Although there is no cause and effect that any kind of statistics can prove, there are enough who believe in what they call the Super Bowl Halo Effect. According to this belief, the Dow Jones Industrial Average supposedly has a better year whenever the National Football Conference wins the Super Bowl.
If anything, this effect might be more of a superstition than anything else, but that hasn’t stopped even professional investors from trying to document whether the Halo Effect is true.
What Affects Stocks After the Super Bowl
However, two economic phenomena surrounding the Super Bowl have a rather modest effect on the stock market following the game — and that appears to bolster believers in the aforementioned Halo Effect.
The first of these concerns companies that buy advertisements to air during the Super Bowl. And the other has to do with firms that are based in the city where the game is held.
A study by the University of Connecticut found that average returns are higher on stocks in companies based in the city in which a Super Bowl is held, regardless of which team wins the game. This year’s game is in Minneapolis, where the stadium is owned by US Bank.
Which Companies Sponsor the Game
Speaking of being the name sponsor of a bootball stadium, sponsorship of the Super Bowl apparently correlates with a we bit of upside in the stocks of the respective companies, according to that same university study.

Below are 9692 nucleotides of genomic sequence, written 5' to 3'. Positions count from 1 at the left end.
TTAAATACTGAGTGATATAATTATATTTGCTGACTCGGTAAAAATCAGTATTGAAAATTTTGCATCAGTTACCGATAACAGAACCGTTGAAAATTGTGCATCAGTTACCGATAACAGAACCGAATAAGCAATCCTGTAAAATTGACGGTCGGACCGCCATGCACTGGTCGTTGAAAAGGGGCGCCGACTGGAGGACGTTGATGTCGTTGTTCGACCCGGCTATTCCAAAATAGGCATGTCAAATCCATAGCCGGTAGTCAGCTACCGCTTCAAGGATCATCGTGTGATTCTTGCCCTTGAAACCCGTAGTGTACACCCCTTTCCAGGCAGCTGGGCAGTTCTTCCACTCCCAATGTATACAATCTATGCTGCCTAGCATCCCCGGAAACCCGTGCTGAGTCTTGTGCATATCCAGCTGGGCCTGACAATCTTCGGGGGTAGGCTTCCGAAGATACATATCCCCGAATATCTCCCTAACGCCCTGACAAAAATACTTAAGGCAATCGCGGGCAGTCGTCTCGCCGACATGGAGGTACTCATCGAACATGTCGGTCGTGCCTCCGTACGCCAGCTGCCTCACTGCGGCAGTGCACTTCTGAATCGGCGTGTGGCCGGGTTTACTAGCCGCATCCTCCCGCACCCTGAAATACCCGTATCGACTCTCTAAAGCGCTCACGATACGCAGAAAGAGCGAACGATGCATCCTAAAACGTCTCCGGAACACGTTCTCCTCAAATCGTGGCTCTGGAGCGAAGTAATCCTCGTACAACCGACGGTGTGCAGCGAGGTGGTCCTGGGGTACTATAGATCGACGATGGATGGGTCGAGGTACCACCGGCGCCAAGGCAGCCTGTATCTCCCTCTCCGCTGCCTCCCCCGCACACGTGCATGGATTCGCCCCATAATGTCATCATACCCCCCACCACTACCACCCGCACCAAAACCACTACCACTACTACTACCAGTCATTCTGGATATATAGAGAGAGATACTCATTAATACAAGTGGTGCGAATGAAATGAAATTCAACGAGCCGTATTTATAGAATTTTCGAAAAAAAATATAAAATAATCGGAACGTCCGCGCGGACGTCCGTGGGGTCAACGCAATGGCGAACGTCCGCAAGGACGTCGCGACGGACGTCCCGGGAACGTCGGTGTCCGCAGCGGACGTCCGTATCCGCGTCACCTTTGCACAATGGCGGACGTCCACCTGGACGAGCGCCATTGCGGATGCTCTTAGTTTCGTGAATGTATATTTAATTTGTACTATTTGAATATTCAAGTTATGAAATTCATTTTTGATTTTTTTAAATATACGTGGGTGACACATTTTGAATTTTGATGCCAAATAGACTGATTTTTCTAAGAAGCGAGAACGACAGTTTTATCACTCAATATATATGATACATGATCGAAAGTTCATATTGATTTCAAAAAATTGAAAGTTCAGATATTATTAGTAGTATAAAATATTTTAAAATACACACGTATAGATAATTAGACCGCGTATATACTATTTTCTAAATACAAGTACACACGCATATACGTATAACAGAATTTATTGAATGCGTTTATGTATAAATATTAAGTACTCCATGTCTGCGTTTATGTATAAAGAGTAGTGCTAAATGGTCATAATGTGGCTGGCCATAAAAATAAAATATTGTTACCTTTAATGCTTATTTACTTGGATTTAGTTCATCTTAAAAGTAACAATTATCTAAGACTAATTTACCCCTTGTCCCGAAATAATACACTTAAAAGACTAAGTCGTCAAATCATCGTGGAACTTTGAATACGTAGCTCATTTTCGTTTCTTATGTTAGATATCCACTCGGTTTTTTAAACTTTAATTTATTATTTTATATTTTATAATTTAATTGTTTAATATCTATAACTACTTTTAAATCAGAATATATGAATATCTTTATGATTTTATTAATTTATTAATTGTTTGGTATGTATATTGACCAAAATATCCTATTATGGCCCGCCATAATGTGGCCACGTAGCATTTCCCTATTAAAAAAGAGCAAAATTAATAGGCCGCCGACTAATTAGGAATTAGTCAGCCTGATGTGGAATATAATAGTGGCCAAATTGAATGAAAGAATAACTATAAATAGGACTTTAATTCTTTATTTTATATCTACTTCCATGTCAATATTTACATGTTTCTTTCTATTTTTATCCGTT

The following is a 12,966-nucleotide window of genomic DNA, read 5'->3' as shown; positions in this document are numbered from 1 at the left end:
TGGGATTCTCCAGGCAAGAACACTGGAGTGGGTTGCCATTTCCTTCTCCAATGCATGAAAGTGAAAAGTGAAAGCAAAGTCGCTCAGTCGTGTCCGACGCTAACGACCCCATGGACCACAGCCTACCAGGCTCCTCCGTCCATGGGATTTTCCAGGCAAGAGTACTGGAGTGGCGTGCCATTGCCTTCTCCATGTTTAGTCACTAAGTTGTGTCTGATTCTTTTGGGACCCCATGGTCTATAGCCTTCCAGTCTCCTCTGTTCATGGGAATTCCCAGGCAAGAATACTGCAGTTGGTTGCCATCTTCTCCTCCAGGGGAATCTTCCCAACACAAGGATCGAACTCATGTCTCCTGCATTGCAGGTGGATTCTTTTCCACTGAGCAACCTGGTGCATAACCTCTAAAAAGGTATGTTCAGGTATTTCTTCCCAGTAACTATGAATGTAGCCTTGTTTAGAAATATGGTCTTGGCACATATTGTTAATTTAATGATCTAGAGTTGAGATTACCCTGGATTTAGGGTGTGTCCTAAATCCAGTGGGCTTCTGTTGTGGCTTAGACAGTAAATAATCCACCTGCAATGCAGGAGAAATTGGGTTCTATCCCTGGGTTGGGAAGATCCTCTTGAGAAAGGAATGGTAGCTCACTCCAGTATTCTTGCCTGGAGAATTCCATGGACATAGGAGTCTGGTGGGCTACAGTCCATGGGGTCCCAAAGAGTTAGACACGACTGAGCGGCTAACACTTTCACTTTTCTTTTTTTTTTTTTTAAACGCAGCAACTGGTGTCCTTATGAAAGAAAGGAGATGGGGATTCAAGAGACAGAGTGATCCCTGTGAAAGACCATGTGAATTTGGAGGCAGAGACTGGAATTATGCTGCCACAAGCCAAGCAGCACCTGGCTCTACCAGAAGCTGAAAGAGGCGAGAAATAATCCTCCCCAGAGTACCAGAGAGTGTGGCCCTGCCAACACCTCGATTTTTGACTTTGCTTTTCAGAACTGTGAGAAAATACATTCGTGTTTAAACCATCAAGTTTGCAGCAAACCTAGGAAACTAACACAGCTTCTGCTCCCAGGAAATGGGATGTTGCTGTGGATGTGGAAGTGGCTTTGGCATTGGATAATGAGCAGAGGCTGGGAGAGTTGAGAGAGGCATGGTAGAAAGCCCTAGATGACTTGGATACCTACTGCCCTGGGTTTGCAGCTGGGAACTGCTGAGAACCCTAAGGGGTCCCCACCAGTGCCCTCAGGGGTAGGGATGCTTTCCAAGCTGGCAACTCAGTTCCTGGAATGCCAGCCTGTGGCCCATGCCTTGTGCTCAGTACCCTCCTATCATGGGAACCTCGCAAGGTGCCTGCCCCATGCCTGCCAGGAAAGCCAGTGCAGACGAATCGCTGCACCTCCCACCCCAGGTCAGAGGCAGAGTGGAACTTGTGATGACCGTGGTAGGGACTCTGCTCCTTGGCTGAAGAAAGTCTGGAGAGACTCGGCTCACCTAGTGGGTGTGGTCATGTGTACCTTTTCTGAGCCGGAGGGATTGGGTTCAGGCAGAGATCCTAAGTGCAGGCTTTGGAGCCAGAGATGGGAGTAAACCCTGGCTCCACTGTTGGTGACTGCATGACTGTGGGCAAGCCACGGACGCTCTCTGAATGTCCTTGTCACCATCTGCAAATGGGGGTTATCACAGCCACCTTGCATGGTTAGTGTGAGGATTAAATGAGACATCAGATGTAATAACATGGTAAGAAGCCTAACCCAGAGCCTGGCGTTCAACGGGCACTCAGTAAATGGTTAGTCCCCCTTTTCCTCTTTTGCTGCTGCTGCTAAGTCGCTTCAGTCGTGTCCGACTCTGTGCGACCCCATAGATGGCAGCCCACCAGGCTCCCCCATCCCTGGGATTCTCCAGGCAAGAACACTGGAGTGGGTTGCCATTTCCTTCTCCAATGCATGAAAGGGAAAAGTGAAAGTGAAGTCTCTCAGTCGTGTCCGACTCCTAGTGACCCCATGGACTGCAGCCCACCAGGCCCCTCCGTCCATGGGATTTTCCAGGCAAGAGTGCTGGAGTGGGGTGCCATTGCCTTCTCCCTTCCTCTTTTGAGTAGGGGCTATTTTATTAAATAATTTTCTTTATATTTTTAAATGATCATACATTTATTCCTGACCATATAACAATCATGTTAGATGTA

Buying stocks in these companies the morning after the game might be too late, however; researching ahead of time which firms would be likeliest to run ads during the game and buying them beforehand might be more effective. It might be safe to assume that the companies that bought ads last year might do so again this year.
A word of caution before you go picking up stocks in likely advertisers: If any of the ads don’t go over well with viewers, there’s a chance that might play out in the stock market the day after the big game.
About Stadium Finance
It’s also worth noting that there is another aspect of finance related to football that doesn’t come up in any of the conversations about the Supre Bowl Halo Effect — perhaps because it’s not stocks but rather bonds, and municipals to be exact.
Yes, muni bonds help finance new stadium construction. But no way do munis’ financial performance have anything to do with the outcome of the Super Bowl, nor any other sport for that matter.
So whether it’s advertisers during the Super Bowl or companies based in the same city as the host stadium, neither seems to be the best justification for buying stocks.
Use Other Criteria for Investing
Hopefully you base your investment decisions on more substantial trends than whether the Super Bowl influences the stock market.
Readers, which team do you plan to root for during this year’s Super Bowl? And where do you plan on watching the game?
Jackie Cohen is an award winning financial journalist turned turned financial advisor obsessed with climate change risk, data and business. Jackie holds a B.A. Degree from Macalester College and an M.A. in English from Claremont Graduate University.